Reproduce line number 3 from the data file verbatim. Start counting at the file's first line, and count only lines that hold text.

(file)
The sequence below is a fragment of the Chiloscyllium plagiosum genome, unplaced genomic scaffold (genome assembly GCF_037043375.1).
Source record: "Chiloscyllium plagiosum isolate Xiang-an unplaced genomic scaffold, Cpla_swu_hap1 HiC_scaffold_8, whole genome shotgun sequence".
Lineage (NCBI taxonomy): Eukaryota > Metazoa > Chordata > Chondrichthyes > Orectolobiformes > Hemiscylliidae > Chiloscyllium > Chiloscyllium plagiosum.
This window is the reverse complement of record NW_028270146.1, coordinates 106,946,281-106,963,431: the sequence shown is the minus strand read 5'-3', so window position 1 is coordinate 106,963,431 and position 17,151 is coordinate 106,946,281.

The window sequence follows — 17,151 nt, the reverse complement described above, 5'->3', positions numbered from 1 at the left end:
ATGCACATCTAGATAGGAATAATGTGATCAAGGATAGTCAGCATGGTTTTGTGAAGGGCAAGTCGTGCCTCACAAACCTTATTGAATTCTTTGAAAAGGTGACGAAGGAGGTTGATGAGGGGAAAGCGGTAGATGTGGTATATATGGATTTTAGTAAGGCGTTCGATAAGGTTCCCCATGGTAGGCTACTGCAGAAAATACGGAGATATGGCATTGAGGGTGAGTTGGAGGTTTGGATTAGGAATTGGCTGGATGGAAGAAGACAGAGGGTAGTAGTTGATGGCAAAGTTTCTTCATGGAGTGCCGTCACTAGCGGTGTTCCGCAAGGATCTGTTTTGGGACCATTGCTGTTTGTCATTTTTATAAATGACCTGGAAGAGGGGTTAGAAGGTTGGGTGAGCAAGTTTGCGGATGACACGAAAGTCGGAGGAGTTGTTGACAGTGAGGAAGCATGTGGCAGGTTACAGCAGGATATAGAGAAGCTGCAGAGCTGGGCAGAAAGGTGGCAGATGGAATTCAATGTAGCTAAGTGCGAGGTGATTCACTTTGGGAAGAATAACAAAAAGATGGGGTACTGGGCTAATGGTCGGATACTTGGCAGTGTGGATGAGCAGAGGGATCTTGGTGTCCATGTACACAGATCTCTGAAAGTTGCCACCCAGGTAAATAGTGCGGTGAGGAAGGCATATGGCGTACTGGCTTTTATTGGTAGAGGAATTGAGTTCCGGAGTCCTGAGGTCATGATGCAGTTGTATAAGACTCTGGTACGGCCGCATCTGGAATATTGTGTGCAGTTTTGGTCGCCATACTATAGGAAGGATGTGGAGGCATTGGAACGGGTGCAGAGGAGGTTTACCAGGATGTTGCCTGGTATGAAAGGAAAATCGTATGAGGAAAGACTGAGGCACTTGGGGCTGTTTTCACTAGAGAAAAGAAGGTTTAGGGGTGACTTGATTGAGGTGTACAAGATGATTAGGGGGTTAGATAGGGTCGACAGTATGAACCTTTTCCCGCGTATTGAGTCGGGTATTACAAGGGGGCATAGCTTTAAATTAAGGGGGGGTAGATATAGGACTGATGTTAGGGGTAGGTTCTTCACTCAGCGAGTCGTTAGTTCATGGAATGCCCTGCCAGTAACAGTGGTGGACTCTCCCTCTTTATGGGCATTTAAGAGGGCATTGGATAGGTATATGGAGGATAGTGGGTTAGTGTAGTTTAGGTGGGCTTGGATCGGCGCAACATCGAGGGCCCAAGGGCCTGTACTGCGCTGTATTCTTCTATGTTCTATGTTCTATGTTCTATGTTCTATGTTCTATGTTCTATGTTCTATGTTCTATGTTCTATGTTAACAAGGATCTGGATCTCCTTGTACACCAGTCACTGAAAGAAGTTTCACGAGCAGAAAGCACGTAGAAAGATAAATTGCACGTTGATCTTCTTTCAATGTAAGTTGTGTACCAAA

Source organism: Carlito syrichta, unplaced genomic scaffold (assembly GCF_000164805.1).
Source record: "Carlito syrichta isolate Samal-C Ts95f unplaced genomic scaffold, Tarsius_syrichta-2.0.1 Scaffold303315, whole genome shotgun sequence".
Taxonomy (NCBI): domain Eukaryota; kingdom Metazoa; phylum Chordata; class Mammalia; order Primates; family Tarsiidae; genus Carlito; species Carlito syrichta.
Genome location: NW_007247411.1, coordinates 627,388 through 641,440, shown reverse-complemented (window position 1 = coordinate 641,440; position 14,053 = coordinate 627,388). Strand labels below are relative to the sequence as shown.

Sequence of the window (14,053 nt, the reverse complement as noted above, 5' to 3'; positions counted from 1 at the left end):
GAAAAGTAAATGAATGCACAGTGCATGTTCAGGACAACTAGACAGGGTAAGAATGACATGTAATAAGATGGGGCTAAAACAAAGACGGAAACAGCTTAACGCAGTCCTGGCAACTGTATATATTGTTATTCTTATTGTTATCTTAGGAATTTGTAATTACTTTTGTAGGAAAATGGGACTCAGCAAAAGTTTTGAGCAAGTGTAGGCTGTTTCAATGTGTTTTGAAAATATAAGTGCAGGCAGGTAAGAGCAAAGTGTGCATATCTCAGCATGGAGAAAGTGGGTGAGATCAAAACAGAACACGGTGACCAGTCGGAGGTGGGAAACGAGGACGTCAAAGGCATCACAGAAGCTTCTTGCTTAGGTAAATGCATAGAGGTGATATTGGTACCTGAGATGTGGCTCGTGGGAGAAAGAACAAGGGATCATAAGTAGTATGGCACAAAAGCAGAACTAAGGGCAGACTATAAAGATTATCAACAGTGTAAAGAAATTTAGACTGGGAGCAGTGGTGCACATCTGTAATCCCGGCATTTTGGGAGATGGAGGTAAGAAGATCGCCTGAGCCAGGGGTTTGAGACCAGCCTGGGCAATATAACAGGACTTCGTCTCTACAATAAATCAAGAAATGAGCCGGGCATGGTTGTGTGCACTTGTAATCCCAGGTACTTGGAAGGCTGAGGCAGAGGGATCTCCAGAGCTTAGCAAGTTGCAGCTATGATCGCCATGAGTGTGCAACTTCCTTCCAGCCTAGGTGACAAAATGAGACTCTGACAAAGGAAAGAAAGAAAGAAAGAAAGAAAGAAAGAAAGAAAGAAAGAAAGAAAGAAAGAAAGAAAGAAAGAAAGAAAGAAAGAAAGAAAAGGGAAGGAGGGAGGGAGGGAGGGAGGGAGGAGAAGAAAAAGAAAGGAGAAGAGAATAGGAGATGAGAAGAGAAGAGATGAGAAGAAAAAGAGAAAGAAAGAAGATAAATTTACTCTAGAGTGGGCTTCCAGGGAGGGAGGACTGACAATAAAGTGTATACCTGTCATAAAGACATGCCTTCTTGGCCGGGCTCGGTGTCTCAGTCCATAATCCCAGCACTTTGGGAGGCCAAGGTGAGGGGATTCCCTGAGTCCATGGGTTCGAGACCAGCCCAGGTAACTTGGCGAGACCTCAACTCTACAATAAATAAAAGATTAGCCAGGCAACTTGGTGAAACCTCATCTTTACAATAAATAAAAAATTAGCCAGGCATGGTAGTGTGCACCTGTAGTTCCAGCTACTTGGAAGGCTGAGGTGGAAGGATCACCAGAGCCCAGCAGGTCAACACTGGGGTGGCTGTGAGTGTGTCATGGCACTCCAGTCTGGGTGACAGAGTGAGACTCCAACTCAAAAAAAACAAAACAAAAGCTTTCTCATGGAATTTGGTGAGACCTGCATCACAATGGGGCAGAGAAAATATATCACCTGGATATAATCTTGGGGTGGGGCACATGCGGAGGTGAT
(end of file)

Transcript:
Lineage (NCBI taxonomy): Eukaryota > Metazoa > Chordata > Chondrichthyes > Orectolobiformes > Hemiscylliidae > Chiloscyllium > Chiloscyllium plagiosum.